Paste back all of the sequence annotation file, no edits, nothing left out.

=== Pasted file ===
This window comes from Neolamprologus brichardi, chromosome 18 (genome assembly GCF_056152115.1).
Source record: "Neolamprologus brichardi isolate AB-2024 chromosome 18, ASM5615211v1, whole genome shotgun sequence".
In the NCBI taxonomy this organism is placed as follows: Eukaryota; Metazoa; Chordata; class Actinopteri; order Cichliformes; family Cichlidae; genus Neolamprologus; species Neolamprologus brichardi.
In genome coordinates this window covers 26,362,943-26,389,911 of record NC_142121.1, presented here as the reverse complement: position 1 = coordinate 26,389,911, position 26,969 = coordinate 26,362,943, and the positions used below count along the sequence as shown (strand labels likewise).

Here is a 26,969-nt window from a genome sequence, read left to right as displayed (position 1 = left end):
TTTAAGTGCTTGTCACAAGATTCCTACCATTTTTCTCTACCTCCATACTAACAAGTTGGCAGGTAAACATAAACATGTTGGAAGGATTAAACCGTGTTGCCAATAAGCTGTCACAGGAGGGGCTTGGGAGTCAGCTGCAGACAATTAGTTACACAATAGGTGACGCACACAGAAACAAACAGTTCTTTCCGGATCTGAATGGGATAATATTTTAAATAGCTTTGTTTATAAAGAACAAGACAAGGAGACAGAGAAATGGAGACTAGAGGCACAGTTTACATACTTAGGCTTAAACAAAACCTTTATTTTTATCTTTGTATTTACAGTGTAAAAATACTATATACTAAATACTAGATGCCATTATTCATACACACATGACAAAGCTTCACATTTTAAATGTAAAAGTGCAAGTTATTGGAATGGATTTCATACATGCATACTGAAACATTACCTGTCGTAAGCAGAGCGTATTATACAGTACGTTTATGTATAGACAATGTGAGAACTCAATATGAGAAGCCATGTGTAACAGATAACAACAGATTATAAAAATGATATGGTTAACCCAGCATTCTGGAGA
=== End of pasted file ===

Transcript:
This window comes from Neolamprologus brichardi, chromosome 18 (genome assembly GCF_056152115.1).
Source record: "Neolamprologus brichardi isolate AB-2024 chromosome 18, ASM5615211v1, whole genome shotgun sequence".
In the NCBI taxonomy this organism is placed as follows: Eukaryota; Metazoa; Chordata; class Actinopteri; order Cichliformes; family Cichlidae; genus Neolamprologus; species Neolamprologus brichardi.
In genome coordinates this window covers 26,362,943-26,389,911 of record NC_142121.1, presented here as the reverse complement: position 1 = coordinate 26,389,911, position 26,969 = coordinate 26,362,943, and the positions used below count along the sequence as shown (strand labels likewise).

Here is a 26,969-nt window from a genome sequence, read left to right as displayed (position 1 = left end):
TTTAAGTGCTTGTCACAAGATTCCTACCATTTTTCTCTACCTCCATACTAACAAGTTGGCAGGTAAACATAAACATGTTGGAAGGATTAAACCGTGTTGCCAATAAGCTGTCACAGGAGGGGCTTGGGAGTCAGCTGCAGACAATTAGTTACACAATAGGTGACGCACACAGAAACAAACAGTTCTTTCCGGATCTGAATGGGATAATATTTTAAATAGCTTTGTTTATAAAGAACAAGACAAGGAGACAGAGAAATGGAGACTAGAGGCACAGTTTACATACTTAGGCTTAAACAAAACCTTTATTTTTATCTTTGTATTTACAGTGTAAAAATACTATATACTAAATACTAGATGCCATTATTCATACACACATGACAAAGCTTCACATTTTAAATGTAAAAGTGCAAGTTATTGGAATGGATTTCATACATGCATACTGAAACATTACCTGTCGTAAGCAGAGCGTATTATACAGTACGTTTATGTATAGACAATGTGAGAACTCAATATGAGAAGCCATGTGTAACAGATAACAACAGATTATAAAAATGATATGGTTAACCCAGCATTCTGGAGA